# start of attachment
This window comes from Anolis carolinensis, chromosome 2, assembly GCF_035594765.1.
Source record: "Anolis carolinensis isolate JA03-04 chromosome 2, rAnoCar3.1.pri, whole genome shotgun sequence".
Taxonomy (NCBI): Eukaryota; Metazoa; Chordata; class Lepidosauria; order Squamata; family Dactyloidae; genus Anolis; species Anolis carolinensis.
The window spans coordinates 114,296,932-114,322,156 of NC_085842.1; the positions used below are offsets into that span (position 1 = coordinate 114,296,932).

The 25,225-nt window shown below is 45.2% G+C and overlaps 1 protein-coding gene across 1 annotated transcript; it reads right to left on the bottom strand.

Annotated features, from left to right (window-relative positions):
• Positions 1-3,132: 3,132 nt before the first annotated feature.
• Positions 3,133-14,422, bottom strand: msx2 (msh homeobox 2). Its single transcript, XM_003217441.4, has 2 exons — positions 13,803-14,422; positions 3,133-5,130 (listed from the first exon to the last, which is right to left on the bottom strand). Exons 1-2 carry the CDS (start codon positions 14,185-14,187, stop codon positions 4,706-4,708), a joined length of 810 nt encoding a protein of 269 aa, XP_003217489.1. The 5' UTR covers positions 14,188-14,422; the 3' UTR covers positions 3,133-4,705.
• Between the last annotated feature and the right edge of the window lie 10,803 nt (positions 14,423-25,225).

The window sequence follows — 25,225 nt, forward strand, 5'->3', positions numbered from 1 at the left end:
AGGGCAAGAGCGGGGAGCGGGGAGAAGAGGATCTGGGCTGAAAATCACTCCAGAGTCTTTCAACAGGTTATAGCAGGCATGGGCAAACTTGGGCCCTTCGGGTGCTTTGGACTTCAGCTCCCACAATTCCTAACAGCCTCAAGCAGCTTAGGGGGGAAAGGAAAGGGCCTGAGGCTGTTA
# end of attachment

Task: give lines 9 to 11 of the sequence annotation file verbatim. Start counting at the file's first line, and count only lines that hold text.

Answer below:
• Between the last annotated feature and the right edge of the window lie 10,803 nt (positions 14,423-25,225).

The window sequence follows — 25,225 nt, forward strand, 5'->3', positions numbered from 1 at the left end:
AGGGCAAGAGCGGGGAGCGGGGAGAAGAGGATCTGGGCTGAAAATCACTCCAGAGTCTTTCAACAGGTTATAGCAGGCATGGGCAAACTTGGGCCCTTCGGGTGCTTTGGACTTCAGCTCCCACAATTCCTAACAGCCTCAAGCAGCTTAGGGGGGAAAGGAAAGGGCCTGAGGCTGTTA